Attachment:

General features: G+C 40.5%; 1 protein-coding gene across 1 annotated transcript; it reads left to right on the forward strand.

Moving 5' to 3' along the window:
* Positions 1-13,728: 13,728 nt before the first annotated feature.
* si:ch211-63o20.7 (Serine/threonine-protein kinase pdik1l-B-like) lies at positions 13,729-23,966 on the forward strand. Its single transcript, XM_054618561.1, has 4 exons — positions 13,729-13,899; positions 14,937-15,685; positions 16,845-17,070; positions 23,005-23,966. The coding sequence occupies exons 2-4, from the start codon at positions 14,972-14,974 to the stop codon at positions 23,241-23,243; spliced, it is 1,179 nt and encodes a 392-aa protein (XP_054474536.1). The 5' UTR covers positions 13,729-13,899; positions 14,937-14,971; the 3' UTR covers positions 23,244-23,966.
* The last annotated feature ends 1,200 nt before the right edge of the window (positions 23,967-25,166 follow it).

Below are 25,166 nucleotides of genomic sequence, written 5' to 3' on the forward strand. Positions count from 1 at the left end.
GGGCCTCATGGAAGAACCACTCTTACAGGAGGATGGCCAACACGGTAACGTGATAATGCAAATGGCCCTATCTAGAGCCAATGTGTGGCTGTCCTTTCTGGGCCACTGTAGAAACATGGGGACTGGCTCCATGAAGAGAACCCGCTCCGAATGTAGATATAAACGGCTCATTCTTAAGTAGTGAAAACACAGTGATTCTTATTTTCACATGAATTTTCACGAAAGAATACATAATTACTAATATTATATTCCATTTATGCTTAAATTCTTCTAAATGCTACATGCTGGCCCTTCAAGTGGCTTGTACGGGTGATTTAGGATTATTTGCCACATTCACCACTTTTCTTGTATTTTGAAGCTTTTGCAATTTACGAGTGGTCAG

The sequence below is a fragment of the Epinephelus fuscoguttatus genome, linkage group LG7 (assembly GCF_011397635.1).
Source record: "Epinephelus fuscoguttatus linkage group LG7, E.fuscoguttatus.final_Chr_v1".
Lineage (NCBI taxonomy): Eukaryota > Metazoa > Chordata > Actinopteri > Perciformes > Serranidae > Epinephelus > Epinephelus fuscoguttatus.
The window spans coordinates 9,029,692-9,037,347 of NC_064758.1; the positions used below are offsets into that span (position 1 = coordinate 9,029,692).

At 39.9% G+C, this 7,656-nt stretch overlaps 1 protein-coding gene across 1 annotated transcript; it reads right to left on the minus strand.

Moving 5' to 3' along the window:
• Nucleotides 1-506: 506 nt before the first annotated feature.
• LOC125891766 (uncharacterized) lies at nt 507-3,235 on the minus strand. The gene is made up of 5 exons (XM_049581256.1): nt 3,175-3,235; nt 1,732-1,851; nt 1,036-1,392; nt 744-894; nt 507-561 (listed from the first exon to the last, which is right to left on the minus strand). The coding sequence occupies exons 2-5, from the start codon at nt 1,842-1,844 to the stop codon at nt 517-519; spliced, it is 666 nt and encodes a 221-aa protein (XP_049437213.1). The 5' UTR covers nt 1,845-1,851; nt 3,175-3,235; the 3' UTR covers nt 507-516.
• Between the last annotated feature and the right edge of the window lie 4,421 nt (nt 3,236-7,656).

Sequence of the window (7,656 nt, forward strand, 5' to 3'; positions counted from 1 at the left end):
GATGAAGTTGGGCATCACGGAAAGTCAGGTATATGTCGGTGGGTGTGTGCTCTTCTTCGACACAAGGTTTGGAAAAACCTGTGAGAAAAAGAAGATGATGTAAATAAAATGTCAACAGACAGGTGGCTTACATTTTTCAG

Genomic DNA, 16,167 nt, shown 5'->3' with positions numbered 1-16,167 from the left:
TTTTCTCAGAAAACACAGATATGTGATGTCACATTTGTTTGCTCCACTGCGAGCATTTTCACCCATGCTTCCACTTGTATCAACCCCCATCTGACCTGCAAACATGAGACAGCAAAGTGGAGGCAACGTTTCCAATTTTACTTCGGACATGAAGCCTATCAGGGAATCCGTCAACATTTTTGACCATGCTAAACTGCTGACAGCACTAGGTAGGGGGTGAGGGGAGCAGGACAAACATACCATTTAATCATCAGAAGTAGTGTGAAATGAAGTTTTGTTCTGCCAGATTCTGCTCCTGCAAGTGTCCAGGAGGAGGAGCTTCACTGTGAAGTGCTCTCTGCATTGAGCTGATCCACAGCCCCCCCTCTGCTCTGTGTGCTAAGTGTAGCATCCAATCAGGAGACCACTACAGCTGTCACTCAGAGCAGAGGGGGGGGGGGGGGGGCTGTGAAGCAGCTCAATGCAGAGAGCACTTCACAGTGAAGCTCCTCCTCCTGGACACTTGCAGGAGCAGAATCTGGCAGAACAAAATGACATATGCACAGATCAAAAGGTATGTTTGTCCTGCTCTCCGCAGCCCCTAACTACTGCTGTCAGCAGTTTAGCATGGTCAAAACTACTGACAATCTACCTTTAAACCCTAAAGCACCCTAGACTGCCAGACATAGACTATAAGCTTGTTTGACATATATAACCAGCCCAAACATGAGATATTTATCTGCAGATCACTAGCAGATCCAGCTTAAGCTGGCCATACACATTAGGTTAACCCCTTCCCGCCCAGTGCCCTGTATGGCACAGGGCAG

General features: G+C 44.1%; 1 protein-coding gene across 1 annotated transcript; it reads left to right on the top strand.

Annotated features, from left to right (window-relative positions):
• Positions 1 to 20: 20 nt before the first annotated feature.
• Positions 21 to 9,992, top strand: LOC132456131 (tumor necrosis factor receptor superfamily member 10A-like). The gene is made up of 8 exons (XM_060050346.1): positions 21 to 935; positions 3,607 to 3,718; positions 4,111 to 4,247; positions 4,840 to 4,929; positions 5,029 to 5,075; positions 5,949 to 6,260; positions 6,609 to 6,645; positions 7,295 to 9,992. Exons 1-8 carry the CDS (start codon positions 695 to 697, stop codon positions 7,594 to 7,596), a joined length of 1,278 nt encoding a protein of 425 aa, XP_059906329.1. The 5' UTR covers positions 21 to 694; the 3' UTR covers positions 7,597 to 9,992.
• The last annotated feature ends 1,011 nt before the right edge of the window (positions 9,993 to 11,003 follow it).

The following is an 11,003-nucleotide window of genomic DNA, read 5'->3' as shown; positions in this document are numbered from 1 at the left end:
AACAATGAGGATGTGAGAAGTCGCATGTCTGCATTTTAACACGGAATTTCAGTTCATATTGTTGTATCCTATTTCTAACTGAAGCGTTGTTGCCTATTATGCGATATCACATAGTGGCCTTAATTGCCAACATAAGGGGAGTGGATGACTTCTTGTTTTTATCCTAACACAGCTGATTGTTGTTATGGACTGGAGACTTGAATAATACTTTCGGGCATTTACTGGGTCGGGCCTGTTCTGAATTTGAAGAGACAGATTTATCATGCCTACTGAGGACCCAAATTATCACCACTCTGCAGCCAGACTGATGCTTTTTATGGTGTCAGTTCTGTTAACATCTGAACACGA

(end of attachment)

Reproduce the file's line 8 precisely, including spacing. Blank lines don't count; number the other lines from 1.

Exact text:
The sequence below is a fragment of the Epinephelus fuscoguttatus genome, linkage group LG7 (assembly GCF_011397635.1).